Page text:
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The UK could be at risk from North Korea’s fast-developing missile programme, the government’s defence secretary has warned.
Michael Fallon said the secretive state’s nuclear weapons programme must be stopped before leader Kim Jong-un has a ballistic missile capable of striking London.
Speaking on Andrew Marr’s Sunday show, Mr Fallon said the dangers of a miscalculation triggering war were “extremely great”, adding conflict must be avoided “at all costs”.
Sir Michael, speaking on the BBC One morning programme, said: “What we have to avoid at all costs is this spilling over in to any kind of military conflict.
“So we’re working flat out at the United Nations to get a better resolution there to enforce the existing sanctions, we’re looking at sanctions across the European Union, and of course we’re trying to persuade China to keep its neighbour in check.”
Asked if the situation is close to war in the Pacific, following threats against Guam, Sir Michael replied: “I’m very concerned about the situation in the Pacific. The United States is fully entitled to defend its own territory, to defend its bases and look after its people.
“But this involves us. London is closer to North Korea and its missiles than Los Angeles.”
Questioned on whether North Korea has a ballistic missile capable of hitting London, Sir Michael replied: “Not yet, but they are clearly accelerating their missile programme.
“The range is getting longer and longer and we have to get this programme halted because the dangers now of miscalculation, of some accident triggering a response, are extremely great.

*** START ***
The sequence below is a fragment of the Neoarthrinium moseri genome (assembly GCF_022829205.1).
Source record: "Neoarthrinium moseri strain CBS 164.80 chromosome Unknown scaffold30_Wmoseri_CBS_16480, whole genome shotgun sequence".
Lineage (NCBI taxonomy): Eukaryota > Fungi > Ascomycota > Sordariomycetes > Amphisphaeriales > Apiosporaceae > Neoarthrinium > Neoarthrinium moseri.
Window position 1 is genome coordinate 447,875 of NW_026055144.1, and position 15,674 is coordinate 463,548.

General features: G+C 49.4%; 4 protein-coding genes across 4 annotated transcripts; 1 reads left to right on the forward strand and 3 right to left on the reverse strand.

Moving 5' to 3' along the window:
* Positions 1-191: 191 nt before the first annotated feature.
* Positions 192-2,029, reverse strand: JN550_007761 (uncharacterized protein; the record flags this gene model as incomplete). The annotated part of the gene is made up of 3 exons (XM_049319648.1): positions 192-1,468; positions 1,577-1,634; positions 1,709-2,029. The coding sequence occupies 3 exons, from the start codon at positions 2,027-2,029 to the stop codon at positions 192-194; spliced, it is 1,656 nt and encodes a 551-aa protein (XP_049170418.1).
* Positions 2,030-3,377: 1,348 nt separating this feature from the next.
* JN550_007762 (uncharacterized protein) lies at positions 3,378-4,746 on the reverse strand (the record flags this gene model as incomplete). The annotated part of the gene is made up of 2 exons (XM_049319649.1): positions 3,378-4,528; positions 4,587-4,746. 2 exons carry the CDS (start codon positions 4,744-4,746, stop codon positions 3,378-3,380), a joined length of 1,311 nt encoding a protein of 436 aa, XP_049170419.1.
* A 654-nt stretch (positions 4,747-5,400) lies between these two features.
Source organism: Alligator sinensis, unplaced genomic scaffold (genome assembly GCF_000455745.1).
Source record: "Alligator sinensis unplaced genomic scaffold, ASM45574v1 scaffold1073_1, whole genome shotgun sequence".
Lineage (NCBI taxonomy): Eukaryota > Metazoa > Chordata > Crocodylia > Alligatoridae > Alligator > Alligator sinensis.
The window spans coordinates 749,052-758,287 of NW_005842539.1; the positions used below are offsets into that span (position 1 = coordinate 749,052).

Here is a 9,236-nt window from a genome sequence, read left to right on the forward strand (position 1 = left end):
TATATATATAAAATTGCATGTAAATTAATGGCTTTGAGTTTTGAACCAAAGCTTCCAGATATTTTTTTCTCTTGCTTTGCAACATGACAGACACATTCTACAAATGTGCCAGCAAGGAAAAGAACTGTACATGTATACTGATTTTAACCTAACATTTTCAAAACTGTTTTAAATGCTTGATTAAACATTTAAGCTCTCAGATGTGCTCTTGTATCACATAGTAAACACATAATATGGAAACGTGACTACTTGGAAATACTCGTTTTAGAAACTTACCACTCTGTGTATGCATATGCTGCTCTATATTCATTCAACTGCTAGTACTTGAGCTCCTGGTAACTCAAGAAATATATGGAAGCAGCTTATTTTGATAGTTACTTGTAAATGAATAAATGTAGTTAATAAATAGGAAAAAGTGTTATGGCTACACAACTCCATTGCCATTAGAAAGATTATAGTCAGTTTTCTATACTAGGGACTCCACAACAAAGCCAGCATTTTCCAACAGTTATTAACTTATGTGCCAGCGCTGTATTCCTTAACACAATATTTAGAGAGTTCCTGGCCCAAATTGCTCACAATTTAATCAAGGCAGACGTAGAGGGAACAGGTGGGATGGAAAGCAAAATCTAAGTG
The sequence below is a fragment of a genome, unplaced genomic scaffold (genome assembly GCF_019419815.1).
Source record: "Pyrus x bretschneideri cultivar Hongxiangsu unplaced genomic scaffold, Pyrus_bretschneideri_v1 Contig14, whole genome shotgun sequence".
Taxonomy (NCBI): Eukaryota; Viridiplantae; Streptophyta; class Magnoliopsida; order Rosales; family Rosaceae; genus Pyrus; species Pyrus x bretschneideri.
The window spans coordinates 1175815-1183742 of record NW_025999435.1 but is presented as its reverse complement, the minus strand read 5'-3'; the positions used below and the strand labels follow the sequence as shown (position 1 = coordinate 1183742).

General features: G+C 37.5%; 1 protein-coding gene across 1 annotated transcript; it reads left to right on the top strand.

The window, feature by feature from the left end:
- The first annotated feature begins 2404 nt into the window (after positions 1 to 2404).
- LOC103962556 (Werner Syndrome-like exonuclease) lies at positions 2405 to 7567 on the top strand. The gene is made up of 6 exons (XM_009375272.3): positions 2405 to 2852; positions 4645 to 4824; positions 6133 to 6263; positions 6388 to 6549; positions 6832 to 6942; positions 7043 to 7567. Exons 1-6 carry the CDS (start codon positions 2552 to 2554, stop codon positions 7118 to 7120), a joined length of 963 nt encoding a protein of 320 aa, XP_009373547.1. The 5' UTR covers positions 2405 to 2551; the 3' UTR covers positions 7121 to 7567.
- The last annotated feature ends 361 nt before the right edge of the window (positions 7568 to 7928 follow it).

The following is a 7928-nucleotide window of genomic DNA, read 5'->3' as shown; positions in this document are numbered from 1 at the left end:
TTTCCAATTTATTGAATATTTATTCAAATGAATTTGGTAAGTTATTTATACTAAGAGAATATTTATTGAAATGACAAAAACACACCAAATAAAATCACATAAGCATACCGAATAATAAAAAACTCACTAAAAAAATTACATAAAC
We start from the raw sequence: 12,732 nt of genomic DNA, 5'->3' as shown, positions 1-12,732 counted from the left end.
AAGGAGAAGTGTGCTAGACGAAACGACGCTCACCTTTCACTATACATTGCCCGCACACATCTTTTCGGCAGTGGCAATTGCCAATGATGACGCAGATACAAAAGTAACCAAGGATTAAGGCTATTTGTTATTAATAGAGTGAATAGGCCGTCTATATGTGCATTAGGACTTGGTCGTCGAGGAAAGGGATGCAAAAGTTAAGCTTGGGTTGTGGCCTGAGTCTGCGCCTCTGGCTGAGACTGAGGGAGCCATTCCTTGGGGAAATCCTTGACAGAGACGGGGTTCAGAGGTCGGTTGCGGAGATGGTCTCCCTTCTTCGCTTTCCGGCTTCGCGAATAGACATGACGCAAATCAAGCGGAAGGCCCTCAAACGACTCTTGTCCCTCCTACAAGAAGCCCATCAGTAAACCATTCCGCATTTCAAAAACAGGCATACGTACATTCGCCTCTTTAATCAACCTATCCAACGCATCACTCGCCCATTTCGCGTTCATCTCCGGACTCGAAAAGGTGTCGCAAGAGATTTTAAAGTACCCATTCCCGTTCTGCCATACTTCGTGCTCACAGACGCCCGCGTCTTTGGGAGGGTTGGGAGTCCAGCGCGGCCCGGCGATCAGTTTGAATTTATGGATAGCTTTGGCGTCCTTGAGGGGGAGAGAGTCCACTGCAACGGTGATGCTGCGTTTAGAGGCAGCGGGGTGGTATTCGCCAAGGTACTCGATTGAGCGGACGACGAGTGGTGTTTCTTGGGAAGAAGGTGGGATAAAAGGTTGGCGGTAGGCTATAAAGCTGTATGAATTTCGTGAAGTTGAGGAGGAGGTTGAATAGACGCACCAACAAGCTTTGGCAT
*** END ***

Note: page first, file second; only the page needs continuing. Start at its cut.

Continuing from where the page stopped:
“So we’ve got to work at this problem and bring about a diplomatic solution that stops the development of North Korea’s nuclear programme and enforces the sanctions we have at the moment.”
The interview comes just days after Pyongyang claimed to have exploded a hydrogen bomb capable of being delivered on an intercontinental ballistic missile.
The United States is now seeking a vote on a United Nations resolution which would impose the toughest-ever sanctions on North Korea.
Sir Michael, on potential Nato involvement to defend its allies, said: “Guam is part of the United States, it’s United States sovereign territory and the United States, of course, under the United Nations, has the right to ask other members of the United Nations to join in its self-defence.
“So I don’t think a legal issue is nearly as important as getting now a diplomatic solution to this crisis.”
Nato Secretary General Jens Stoltenberg earlier refused to say whether an attack on the US territory of Guam would be covered by Article five, in which an attack on one member of the alliance is considered an attack on all.
He told the same programme: “I will not speculate about whether Article five will be applied in such a situation.
“What I will say is we are now totally focused on how can we contribute to a peaceful solution of the conflict and press North Korea to stop its nuclear missile programmes.
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